It’s no good ending up with a single huge list containing all the points. The data structure we use must be detailed enough to allow us to select from it any logical subset. This means that the ultimate data structure must contain a record of all the mappings that were applied from start to finish. It must be possible to select all the points that are associated with the second polysurface, but not the first or third. It must also be possible to select all points that are associated with the first face of each polysurface, but not any subsequent faces. Or a selection which includes only the fourth point of each division and no others.
The only way such selection sets can be defined, is if the data structure contains a record of the “history” of each data point. I.e. for every point we must be able to figure out which original shape it came from (the cube, the cylinder or the prism), which of the exploded faces it is associated with, which isocurve on that face was involved and the index of the point within the curve division family.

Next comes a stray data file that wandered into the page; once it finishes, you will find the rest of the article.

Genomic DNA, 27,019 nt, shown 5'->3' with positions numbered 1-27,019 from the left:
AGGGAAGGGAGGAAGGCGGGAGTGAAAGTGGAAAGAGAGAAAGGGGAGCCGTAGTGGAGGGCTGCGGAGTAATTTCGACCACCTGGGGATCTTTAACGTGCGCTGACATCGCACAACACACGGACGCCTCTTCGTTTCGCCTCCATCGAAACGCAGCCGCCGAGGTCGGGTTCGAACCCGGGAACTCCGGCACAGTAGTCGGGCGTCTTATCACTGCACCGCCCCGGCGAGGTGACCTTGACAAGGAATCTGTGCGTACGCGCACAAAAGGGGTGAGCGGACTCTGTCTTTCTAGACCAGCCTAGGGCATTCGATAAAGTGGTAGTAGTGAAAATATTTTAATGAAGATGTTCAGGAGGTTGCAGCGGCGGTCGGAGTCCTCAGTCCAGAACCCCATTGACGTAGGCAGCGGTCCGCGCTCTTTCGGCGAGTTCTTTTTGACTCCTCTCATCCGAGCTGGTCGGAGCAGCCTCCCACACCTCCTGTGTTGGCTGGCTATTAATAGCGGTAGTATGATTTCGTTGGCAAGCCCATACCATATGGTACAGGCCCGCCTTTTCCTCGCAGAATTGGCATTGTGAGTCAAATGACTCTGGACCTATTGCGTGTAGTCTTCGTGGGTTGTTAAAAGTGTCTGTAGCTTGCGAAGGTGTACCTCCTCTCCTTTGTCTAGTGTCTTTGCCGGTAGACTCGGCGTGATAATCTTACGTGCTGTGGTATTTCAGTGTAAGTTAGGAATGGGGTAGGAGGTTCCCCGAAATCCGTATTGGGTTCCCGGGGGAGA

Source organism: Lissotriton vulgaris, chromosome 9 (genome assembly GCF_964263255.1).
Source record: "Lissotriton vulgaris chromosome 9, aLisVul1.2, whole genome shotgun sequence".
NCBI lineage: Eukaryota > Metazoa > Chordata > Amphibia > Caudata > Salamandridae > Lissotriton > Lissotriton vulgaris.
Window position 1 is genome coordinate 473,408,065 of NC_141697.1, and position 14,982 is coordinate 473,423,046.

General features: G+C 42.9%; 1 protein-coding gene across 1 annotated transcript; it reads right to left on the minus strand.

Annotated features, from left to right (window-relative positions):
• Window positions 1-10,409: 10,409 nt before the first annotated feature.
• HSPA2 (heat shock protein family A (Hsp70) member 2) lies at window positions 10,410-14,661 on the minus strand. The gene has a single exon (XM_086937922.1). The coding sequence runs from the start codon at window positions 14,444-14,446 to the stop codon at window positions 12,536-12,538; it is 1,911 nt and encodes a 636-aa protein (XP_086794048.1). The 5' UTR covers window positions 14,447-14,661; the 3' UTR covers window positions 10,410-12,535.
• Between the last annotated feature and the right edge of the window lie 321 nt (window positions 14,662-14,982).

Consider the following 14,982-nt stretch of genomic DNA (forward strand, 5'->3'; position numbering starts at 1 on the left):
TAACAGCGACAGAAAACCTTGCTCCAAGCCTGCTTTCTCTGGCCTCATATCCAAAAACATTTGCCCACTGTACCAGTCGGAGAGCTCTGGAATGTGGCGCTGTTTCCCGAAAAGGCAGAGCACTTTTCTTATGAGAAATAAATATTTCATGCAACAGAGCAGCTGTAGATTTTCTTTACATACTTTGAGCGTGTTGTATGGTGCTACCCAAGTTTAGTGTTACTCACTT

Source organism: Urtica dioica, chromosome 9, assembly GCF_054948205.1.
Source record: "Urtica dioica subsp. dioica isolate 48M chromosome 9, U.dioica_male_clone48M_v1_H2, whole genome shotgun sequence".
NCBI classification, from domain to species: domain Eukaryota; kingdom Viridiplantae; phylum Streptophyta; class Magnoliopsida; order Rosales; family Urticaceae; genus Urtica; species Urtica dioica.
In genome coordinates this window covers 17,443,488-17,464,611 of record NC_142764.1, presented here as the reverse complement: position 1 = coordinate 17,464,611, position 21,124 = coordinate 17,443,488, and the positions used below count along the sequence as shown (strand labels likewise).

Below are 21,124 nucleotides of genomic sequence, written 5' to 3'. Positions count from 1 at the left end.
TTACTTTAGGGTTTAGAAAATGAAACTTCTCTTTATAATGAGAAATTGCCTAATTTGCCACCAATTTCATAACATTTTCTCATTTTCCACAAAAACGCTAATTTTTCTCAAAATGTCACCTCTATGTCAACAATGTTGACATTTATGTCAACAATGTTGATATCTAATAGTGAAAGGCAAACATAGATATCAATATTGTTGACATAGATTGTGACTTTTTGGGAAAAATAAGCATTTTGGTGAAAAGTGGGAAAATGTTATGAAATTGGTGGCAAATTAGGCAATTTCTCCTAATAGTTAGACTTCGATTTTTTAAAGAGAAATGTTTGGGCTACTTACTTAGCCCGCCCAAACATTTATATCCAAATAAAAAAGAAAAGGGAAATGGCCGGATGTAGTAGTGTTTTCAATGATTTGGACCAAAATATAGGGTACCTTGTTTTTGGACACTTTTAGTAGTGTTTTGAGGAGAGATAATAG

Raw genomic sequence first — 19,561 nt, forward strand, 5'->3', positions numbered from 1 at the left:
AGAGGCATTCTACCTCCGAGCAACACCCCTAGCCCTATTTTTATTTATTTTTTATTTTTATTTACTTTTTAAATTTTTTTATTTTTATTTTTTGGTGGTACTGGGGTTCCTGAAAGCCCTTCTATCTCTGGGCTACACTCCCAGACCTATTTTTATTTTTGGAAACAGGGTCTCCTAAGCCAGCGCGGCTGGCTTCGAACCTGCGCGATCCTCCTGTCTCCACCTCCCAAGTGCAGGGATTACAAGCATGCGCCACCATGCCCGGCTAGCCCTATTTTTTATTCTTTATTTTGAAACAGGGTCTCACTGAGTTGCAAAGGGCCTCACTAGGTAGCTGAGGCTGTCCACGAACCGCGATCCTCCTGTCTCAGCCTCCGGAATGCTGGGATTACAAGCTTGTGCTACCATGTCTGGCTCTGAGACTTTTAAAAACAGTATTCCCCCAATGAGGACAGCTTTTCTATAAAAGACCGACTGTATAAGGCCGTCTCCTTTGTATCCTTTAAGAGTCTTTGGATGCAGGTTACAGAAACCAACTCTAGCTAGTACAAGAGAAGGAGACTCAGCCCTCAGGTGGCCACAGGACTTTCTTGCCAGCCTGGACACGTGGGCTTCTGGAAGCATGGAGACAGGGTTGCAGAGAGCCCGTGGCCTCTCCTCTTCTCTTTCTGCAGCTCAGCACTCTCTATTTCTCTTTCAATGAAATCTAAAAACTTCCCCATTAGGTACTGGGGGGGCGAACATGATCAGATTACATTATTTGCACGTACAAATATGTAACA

A flexible mechanism for variable history records
The storage constraints mentioned so far (to wit, the requirement of storing individual values, lists of values, and lists of lists of values), combined with the relational constraints (to wit, the ability to measure the relatedness of various lists within the entire collection) lead us to Data Trees. The data structure we chose is certainly not the only imaginable solution to this problem, and due to its terse notation can appear fairly obtuse to the untrained eye. However since data trees only employ nonnegative integers to identify both lists and items within lists, the structure is very amenable to simple arithmetic operations, which makes the structure very pliable from an algorithmic point of view.